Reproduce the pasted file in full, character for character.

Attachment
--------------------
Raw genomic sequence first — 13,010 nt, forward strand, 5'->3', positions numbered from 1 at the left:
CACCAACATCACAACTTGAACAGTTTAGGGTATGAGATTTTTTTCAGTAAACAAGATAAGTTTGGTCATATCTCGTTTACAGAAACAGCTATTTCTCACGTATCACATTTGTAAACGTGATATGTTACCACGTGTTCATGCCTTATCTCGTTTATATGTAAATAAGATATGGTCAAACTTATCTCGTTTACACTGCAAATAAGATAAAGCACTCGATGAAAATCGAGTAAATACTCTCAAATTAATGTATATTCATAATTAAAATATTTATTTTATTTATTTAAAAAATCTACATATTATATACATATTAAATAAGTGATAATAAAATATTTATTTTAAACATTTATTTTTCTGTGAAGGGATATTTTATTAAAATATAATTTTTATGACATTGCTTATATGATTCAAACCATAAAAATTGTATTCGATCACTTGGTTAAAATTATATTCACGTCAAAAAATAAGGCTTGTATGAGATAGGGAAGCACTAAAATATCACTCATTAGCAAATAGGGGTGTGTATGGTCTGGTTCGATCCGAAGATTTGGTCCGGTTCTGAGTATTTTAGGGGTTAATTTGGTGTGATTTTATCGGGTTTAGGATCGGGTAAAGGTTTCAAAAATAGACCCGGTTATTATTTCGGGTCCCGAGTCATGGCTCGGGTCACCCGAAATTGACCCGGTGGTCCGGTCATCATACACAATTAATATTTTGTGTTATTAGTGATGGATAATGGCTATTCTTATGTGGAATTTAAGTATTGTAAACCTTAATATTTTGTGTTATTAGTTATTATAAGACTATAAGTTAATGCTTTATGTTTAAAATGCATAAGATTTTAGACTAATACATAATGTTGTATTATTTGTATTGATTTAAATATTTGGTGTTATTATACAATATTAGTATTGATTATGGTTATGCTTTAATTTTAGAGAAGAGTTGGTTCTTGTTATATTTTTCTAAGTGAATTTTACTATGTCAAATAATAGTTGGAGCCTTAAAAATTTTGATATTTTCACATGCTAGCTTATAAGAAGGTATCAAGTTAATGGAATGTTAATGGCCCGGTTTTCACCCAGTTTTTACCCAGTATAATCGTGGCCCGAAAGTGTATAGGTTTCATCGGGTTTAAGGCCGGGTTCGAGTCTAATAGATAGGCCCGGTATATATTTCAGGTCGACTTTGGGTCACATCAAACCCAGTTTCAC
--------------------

Raw genomic sequence first — 13,010 nt, forward strand, 5'->3', positions numbered from 1 at the left:
CACCAACATCACAACTTGAACAGTTTAGGGTATGAGATTTTTTTCAGTAAACAAGATAAGTTTGGTCATATCTCGTTTACAGAAACAGCTATTTCTCACGTATCACATTTGTAAACGTGATATGTTACCACGTGTTCATGCCTTATCTCGTTTATATGTAAATAAGATATGGTCAAACTTATCTCGTTTACACTGCAAATAAGATAAAGCACTCGATGAAAATCGAGTAAATACTCTCAAATTAATGTATATTCATAATTAAAATATTTATTTTATTTATTTAAAAAATCTACATATTATATACATATTAAATAAGTGATAATAAAATATTTATTTTAAACATTTATTTTTCTGTGAAGGGATATTTTATTAAAATATAATTTTTATGACATTGCTTATATGATTCAAACCATAAAAATTGTATTCGATCACTTGGTTAAAATTATATTCACGTCAAAAAATAAGGCTTGTATGAGATAGGGAAGCACTAAAATATCACTCATTAGCAAATAGGGGTGTGTATGGTCTGGTTCGATCCGAAGATTTGGTCCGGTTCTGAGTATTTTAGGGGTTAATTTGGTGTGATTTTATCGGGTTTAGGATCGGGTAAAGGTTTCAAAAATAGACCCGGTTATTATTTCGGGTCCCGAGTCATGGCTCGGGTCACCCGAAATTGACCCGGTGGTCCGGTCATCATACACAATTAATATTTTGTGTTATTAGTGATGGATAATGGCTATTCTTATGTGGAATTTAAGTATTGTAAACCTTAATATTTTGTGTTATTAGTTATTATAAGACTATAAGTTAATGCTTTATGTTTAAAATGCATAAGATTTTAGACTAATACATAATGTTGTATTATTTGTATTGATTTAAATATTTGGTGTTATTATACAATATTAGTATTGATTATGGTTATGCTTTAATTTTAGAGAAGAGTTGGTTCTTGTTATATTTTTCTAAGTGAATTTTACTATGTCAAATAATAGTTGGAGCCTTAAAAATTTTGATATTTTCACATGCTAGCTTATAAGAAGGTATCAAGTTAATGGAATGTTAATGGCCCGGTTTTCACCCAGTTTTTACCCAGTATAATCGTGGCCCGAAAGTGTATAGGTTTCATCGGGTTTAAGGCCGGGTTCGAGTCTAATAGATAGGCCCGGTATATATTTCAGGTCGACTTTGGGTCACATCAAACCCAGTTTCAC